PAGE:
Can someone explain this behavior to me?

Albert Hopkins marduk at letterboxes.org
Fri Feb 27 00:58:18 CET 2009


On Thu, 2009-02-26 at 13:48 -0800, Jesse Aldridge wrote:
> I have one module called foo.py
> ---------------------
> class Foo:
>     foo = None
> 
> def get_foo():
>     return Foo.foo
> 
> if __name__ == "__main__":
>     import bar
>     Foo.foo = "foo"
>     bar.go()
> ---------------------
> And another one called bar.py
> ---------------------
> import foo
> 
> def go():
>     assert foo.get_foo() == "foo"
> ----------------------
> When I run foo.py, the assertion in bar.py fails.  Why?

AFAICT you have 2 different "foo" modules here. The first foo is when
foo.py is called as a script, but it's not called "foo" it's called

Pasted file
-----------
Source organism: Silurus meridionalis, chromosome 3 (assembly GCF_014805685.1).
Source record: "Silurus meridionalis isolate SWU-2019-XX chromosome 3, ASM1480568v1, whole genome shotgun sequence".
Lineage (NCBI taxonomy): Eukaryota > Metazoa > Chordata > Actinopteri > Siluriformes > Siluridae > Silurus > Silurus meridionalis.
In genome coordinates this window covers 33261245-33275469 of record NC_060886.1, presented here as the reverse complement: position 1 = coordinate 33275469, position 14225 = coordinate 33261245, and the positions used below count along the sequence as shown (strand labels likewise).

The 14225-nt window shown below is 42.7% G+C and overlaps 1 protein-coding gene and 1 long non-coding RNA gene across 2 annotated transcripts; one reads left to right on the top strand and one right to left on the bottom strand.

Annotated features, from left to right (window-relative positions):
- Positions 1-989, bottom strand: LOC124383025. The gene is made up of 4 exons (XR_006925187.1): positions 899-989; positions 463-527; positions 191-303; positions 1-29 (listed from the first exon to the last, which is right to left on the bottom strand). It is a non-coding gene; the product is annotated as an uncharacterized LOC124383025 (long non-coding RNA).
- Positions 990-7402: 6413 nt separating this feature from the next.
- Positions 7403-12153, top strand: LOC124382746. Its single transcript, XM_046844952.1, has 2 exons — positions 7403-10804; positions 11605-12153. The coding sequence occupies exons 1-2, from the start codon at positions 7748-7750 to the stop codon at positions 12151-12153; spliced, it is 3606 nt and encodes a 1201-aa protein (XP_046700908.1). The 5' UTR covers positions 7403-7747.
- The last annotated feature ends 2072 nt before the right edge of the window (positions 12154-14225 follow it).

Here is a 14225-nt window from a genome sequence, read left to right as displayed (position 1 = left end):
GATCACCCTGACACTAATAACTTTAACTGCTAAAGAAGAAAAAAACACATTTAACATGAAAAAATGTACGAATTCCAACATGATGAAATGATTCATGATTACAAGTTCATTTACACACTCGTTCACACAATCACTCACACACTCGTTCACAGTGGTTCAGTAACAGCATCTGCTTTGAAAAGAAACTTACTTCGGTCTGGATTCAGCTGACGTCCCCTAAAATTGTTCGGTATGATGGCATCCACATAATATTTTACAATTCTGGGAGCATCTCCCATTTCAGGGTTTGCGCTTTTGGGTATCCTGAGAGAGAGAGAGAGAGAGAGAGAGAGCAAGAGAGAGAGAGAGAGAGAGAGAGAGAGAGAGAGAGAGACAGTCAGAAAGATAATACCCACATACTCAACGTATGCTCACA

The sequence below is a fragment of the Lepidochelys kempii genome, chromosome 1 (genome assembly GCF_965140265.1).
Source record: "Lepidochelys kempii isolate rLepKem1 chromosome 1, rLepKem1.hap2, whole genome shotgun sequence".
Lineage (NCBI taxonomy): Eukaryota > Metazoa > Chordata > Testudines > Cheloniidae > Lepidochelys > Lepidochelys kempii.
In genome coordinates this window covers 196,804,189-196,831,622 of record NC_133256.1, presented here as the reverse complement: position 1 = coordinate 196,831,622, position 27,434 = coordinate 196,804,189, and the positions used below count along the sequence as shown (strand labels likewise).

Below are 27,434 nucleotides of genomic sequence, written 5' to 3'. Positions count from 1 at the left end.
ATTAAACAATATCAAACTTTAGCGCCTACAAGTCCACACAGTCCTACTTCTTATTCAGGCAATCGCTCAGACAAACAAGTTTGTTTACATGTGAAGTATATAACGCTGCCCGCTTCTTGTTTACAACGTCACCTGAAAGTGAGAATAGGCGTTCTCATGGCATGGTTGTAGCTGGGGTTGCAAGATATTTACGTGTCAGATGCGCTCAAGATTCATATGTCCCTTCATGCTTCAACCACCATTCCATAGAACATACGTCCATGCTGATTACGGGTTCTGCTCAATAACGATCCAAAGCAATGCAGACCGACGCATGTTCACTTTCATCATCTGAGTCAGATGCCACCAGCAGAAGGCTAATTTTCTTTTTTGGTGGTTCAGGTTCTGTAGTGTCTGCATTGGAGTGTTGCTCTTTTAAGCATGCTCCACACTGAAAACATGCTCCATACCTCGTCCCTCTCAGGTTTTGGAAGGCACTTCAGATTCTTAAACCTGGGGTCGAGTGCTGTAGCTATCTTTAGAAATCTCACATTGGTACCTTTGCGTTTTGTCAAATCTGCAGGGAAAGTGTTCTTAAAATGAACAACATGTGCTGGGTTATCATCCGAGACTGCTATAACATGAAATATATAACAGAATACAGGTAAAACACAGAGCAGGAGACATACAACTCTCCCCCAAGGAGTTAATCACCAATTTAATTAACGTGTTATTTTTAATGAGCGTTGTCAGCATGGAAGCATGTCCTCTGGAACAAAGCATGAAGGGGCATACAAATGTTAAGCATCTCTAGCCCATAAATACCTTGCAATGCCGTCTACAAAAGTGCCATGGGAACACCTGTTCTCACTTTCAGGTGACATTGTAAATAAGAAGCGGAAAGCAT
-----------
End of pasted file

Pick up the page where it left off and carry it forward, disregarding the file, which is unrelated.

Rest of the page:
"__main__" because it's called as a script.  When "bar" is imported, it
imports "foo", but this is different. Technically this is the first time
you are *importing* foo. It's actually loaded a second time with the
name "foo".

A more simplified version of it is this:

$ cat foo.py 
cat = 6
import bar
print '%s: %s.cat = %s' % (__file__, __name__, cat)

$ cat bar.py 
import foo
foo.cat = 7
print '%s: %s.cat = %s' % (__file__, foo.__name__, foo.cat)

$ python foo.py 
/home/marduk/test/foo.py: foo.cat = 6
/home/marduk/test/bar.py: foo.cat = 7
foo.py: __main__.cat = 6


OTOH:
$ python -c "import foo"
bar.py: foo.cat = 7
foo.py: foo.cat = 7

But, as others have said, this is confusing and should be avoided.

-a





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